REVIEW: Practical Sigil Magic by Frater U.:D.:

305318After almost an year, I finally finished this book. Now, it took it so much because I decided to go slowly and experiment with the various techniques before proceeding with my read (and obviously this means a long span of time in which I didn’t use anything written on these pages at all). I also wanted to work a bit with sigils before getting into the chapter about “how does this thing work?”, as to not make up my mind on sigil work before actually doing some of it.

I am not a chaos magician. I have read about Chaos Magick and its principles, I find it fascinating, but I also don’t think it is what I want to do in my practice. My main interest is religious, magic and witchcraft are…something I am drawn to, but also something I am a bit scared of. They also tend to come up a lot. Sigil magic seemed an interesting starting point to explore magic, so I tried it. That being said, on with the review!

The book explores the modern method of sigilisation derived from the works of Austin Osman Spare, which is the same that can be found in Carroll’s Liber Null. The word, pictorial and mantric methods are explained with the use of examples, which I found extremely helpful. I had a bad time with the aesthetic of my sigils, being too much…bare? Common? Non-graphic? I don’t even know. However, seeing how the author makes and works on sigils really helped me gain confidence over mines. The explanation is simple, straightforward and non dogmatic. Methods of activation have their own dedicated chapter; although I admit that I might have found a couple more methods helpful, I understand that this is not a book about gnosis and how to achieve it. The Alphabet of Desire (which I find a fascinating topic) is also described in its two different iterations. Closing the book is a chapter on “traditional” sigil work, as known in high magic and hermeticism, which refers to Israel Regardie’s How to Make and Use Talismans.

I found this book very comprehensive, easy and practical. It gives all the information a person who has never heard about sigil might need, delivered clearly and without too much speculation. The chapter in which the *why* sigil magic work is discussed is very adamant on proposing models of explanation, theories instead of dogmas. I appreciated this, because the author invites the reader to try and understand magic for themselves; furthermore, sometimes trying to understand the technicalities and the reasons behind magic might hold back from doing and experiencing it. I will surely keep this volume as reference as I go on experimenting sigil work.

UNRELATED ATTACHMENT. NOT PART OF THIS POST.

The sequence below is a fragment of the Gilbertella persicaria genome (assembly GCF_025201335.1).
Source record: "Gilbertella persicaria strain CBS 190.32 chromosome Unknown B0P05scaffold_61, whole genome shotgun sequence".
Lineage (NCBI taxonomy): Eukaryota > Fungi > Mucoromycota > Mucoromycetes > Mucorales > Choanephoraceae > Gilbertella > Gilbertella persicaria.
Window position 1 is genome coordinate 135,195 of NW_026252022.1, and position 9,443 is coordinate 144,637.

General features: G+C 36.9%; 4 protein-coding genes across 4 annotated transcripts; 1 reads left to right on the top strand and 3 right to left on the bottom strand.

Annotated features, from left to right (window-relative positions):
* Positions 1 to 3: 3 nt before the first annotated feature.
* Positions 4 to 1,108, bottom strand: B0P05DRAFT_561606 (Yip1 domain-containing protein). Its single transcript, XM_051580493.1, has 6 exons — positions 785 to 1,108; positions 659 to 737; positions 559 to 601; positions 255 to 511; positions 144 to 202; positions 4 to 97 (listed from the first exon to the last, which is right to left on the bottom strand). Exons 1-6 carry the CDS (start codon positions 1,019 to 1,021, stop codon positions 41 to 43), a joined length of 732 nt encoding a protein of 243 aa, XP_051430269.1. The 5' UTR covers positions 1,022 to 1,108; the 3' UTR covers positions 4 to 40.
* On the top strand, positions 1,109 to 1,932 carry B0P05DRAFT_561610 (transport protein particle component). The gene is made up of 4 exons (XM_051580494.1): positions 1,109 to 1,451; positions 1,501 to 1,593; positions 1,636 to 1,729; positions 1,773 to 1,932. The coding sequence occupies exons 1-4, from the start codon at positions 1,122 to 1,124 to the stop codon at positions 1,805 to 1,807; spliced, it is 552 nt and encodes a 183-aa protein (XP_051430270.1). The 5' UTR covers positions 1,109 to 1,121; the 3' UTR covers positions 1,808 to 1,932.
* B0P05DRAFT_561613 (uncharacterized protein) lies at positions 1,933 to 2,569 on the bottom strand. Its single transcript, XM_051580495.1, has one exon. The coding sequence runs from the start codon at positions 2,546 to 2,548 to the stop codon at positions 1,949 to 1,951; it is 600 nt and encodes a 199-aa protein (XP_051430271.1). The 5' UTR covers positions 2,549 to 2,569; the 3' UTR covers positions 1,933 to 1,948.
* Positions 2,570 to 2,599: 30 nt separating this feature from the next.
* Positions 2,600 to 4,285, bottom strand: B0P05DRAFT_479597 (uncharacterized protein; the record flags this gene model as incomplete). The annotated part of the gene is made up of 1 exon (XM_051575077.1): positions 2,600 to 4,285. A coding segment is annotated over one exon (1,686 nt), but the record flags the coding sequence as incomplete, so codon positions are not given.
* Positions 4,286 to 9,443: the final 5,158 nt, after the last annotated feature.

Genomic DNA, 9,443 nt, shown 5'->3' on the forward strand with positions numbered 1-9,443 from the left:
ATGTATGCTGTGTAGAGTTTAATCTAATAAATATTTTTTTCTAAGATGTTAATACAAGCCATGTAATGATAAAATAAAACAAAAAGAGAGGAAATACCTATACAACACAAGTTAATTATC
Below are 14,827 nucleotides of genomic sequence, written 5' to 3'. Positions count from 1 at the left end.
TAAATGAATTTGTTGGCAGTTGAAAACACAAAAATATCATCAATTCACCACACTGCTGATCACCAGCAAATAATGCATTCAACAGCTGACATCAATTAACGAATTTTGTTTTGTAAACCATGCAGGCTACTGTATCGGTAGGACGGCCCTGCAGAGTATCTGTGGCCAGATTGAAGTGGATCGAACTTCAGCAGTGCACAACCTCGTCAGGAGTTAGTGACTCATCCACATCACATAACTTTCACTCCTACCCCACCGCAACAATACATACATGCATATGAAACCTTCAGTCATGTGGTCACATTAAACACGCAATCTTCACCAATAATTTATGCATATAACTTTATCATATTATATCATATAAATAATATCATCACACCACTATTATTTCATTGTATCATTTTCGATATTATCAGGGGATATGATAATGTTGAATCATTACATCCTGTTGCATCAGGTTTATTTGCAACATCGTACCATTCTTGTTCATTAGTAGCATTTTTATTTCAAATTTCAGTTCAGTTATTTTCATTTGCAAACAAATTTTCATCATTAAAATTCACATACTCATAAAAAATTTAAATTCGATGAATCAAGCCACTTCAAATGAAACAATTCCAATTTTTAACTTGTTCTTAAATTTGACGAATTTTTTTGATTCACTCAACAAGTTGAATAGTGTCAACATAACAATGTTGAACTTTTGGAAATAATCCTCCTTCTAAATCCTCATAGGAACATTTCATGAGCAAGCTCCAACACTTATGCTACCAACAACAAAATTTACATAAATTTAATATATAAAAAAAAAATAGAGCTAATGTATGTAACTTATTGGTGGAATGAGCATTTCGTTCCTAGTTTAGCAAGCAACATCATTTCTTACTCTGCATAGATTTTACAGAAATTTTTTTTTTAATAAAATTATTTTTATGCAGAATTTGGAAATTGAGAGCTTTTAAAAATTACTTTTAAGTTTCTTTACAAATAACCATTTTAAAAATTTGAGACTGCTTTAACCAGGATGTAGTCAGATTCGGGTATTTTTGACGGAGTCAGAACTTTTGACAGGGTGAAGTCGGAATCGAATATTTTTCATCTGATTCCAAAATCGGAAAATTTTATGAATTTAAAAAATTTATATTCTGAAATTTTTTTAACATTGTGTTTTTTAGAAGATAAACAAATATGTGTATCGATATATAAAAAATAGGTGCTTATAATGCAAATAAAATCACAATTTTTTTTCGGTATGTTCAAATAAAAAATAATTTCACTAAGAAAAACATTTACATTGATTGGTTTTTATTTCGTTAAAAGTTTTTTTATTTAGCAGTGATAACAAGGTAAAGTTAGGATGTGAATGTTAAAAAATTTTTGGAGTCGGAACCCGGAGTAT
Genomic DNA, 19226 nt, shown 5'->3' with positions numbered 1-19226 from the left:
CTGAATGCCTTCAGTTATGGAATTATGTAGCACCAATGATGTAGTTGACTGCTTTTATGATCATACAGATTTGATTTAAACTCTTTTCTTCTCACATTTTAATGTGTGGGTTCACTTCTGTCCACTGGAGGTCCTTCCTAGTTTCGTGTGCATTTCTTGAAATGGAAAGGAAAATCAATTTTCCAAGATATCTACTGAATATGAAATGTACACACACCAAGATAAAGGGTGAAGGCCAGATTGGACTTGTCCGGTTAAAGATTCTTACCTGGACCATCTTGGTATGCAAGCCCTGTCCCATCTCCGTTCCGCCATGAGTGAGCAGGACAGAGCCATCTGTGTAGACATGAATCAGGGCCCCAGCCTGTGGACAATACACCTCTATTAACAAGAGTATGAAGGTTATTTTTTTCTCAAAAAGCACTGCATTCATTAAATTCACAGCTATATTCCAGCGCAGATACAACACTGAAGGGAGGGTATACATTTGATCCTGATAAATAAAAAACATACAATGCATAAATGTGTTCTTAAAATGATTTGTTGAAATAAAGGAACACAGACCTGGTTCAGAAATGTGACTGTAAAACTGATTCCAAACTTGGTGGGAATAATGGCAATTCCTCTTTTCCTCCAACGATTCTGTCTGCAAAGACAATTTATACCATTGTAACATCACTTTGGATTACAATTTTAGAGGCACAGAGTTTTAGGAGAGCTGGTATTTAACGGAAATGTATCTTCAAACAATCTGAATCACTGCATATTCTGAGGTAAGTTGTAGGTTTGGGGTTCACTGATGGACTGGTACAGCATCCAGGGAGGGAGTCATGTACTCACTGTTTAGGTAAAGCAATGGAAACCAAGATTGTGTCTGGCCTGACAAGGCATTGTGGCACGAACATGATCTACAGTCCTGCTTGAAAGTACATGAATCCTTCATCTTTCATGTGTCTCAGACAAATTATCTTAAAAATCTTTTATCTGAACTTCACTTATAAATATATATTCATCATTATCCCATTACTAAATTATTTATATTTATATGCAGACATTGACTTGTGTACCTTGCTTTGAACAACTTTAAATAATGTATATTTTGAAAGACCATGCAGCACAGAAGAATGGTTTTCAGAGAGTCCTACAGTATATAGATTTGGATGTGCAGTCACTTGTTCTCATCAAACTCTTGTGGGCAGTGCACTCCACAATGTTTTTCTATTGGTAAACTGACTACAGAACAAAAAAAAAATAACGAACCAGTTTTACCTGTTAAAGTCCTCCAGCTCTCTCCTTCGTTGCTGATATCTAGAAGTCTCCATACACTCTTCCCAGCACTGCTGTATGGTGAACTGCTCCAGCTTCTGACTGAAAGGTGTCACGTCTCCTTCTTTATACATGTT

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REVIEW: Milk & Honey, by Rupi Kaur

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Milk and Honey has been on the home page of Book Depository for forever. I found some of the poetry by Rupi Kaur on pinterest, got curious and decided to give it a go. I finished it in one sitting on a Friday evening and got mixed feeling about it.

The underlying themes of the volume are abuse, recovery and love. They are further broken down into four different aspects, corresponding to four different chapters in the book: the hurting, the loving, the breaking and the healing. In each part, poems deal with that particular aspect; however, I feel that almost every poem can be seen as carrying inside it all the four aspects.

From what I see on Goodreads it’s a book people either love or loathe; I do understand some of the criticism moved to the form and content of the poetry, however I believe some detractors take this volume too seriously. It’s the first published work an author, not the last. Not the one in the midst of her career. And first works tend to be weakest by definition. Yes, it contains mediocre poetry and poetry that doesn’t work at all. There’s also some powerful poems, though:

this is probably my favourite